Posted Monday, October 8, 2012 12:23 PM
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The "shotgun approach" is to more easily __find__ these data issues.

They have to be resolved one at a time.

Some of them are flat out bad data and the whole row can be deleted. However, one must look to see for sure what needs to be done.

Like I said these are old bugs that should have not done this in the first place and the program has been fixed to stop writing the bad data, I just need a way to find it, since something that happened years ago is causing a report on the current year to be wrong.

These are situations that are invisible to the user, or a way to fix them is unavailable to them.

I know that development does not have the time to give us reports or anything else to handle this. This may only be a handful of clients, but having one more tool in my toolbox to identify bad data without having to code a SQL statement for each table will be extremely helpful. This script does exactly that, THANKS!!!

Unfortunately, our clients don't always pay attention and catch these things when they first occurred and 6 or 7 years later now it is a problem. This points out that if one client has this, then others might have this, so I am just trying to be prepared.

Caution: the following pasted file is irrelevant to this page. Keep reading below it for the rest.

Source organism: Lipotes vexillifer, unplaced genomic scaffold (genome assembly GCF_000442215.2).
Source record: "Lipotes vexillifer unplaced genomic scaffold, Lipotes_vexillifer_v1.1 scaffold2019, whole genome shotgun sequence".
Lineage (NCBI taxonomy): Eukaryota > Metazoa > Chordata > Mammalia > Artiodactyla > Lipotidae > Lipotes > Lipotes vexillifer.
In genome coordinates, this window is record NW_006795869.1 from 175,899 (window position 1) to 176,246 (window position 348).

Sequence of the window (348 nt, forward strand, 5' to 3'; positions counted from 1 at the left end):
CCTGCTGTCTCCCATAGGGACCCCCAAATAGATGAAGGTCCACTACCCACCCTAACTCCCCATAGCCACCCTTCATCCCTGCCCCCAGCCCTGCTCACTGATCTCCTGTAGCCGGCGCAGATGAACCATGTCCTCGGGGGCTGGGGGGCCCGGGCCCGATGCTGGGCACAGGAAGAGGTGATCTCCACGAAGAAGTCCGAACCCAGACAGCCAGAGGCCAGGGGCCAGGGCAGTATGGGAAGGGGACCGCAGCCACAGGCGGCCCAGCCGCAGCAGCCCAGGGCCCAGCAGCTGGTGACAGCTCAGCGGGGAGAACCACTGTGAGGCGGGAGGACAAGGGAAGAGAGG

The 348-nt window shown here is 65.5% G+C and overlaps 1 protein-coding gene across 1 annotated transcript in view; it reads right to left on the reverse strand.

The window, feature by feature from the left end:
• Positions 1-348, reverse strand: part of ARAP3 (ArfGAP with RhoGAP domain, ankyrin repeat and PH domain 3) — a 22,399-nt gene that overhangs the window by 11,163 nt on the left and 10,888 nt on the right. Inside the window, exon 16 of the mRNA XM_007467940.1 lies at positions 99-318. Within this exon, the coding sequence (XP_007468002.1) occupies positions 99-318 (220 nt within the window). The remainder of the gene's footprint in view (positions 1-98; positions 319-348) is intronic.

Thanks for the script, that will go a long way to speed up finding issues to evaluate for fixing.

Also, thanks for the concern to make sure I am not clueless when it comes to fixing data. I don't know how the programming language that is used allows things like this to happen, but an old version of the programming language would let it write data when that meant duplicate keys. When we upgraded to a newer version of the programming language, we discovered that we had been exploiting a bug as a feature for the life of the program to that point. That made it a fun job in support to explain that one to clients. So while the database __should__ stop such behavior, there is something about this programming language that did things like this. Thankfully, I think that is in the past. However, there are still bits of data that need cleanup.

Since these are data issues from old bugs, I know that development won't put a priority on doing anything on their end, so it falls to support to get clients past things like this. Rather than complain that what should be is not, I choose to be pro-active and fix the issue, make the client happy and move on to the next issue.